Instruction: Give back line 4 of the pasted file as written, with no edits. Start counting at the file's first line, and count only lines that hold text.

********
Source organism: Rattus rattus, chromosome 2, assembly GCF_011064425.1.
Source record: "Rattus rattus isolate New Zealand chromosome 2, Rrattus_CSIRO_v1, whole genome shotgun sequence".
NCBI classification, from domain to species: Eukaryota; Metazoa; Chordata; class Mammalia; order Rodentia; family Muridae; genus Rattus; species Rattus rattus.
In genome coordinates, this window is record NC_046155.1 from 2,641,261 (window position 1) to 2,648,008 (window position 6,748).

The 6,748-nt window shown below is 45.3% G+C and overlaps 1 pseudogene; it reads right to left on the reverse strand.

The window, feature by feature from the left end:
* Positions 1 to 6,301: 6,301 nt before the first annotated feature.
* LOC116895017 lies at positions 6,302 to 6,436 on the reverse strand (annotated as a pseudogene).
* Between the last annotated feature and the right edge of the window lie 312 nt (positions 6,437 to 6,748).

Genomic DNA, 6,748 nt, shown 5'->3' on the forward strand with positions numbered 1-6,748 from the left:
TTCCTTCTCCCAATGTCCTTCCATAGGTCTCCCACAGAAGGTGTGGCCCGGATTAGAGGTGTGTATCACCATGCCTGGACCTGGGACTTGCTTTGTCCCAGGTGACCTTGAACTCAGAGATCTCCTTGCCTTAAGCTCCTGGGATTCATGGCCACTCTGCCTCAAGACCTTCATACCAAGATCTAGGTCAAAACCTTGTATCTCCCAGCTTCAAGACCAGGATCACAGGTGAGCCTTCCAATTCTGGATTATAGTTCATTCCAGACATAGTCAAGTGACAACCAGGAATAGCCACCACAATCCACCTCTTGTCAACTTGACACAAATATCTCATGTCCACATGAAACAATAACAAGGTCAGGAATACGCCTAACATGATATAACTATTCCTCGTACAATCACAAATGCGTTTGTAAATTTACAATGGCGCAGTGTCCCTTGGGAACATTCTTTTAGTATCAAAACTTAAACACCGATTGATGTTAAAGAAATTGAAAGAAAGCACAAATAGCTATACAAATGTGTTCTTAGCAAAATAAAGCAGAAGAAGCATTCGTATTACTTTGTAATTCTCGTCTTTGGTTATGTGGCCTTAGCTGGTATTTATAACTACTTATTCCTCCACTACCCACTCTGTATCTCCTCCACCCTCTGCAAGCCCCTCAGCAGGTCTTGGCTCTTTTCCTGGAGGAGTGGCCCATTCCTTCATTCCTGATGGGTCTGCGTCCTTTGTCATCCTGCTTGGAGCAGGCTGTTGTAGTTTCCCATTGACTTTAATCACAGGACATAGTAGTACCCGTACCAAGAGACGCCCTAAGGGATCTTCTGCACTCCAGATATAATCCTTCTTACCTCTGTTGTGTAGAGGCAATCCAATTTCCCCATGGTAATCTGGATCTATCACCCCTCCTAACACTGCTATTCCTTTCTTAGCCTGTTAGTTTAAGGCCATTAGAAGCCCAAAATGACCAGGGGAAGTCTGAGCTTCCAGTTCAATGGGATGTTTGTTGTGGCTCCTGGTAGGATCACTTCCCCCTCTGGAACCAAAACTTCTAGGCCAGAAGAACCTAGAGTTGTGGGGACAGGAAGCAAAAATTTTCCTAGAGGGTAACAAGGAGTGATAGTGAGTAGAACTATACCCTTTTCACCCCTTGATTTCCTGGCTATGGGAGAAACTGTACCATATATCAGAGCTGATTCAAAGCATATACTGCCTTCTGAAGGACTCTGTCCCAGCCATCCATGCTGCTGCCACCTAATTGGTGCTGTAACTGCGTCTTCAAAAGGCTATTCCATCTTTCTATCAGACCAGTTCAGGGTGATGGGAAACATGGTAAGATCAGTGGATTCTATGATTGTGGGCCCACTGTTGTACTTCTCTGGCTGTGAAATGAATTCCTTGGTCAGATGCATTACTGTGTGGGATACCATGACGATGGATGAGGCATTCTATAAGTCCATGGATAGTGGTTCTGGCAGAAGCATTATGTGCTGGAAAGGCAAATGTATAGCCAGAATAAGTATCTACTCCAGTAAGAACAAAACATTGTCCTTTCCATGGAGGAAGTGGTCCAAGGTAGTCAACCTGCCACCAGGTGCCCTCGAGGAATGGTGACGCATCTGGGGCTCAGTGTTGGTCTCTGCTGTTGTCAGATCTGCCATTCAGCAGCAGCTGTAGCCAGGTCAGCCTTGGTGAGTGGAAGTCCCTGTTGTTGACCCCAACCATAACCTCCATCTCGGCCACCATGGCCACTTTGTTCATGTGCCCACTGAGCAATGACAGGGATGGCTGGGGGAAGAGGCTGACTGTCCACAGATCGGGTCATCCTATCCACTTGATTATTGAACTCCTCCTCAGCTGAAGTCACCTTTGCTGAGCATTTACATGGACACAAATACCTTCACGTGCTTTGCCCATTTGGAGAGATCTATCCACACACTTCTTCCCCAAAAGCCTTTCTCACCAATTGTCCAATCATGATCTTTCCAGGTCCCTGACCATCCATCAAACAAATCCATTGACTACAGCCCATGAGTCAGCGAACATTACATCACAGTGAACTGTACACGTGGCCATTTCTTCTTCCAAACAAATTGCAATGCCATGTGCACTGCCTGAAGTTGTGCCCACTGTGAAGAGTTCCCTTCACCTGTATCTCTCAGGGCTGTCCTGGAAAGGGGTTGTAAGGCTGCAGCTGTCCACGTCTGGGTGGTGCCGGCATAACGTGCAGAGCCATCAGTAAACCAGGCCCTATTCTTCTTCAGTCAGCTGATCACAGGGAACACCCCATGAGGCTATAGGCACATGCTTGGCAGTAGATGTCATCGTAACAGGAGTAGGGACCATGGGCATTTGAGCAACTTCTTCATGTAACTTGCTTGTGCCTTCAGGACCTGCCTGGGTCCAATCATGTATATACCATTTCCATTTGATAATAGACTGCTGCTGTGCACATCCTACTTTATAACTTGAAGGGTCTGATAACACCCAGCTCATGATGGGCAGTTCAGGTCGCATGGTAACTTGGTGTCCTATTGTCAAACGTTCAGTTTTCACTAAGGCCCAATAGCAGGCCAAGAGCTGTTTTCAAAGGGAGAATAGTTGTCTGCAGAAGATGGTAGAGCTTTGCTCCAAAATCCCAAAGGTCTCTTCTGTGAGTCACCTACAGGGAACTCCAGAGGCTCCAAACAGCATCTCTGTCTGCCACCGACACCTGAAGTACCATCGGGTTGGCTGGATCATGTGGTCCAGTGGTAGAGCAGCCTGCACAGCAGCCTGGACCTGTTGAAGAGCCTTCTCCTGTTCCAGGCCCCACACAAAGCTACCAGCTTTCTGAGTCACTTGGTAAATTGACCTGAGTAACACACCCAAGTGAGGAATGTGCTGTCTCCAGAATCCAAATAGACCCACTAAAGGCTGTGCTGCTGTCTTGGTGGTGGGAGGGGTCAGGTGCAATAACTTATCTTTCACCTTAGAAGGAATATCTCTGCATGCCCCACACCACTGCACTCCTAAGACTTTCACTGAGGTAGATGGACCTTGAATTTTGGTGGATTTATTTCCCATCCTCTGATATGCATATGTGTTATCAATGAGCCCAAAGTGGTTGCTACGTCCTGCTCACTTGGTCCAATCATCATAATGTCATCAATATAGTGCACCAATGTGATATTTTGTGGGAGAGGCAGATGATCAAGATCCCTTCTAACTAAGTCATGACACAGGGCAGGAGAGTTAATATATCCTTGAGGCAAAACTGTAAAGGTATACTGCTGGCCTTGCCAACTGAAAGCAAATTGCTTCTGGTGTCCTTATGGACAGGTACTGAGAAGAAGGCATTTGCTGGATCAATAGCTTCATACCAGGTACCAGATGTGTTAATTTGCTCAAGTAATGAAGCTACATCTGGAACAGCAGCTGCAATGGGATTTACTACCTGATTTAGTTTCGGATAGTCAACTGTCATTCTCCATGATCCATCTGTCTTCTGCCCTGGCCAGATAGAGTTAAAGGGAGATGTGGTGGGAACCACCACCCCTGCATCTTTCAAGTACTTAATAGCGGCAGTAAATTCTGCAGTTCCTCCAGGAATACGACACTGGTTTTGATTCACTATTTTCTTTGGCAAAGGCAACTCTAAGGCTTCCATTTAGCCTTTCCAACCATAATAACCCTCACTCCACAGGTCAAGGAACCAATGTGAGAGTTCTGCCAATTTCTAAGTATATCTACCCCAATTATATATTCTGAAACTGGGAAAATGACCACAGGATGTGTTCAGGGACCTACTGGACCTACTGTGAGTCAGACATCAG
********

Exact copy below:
In genome coordinates, this window is record NC_046155.1 from 2,641,261 (window position 1) to 2,648,008 (window position 6,748).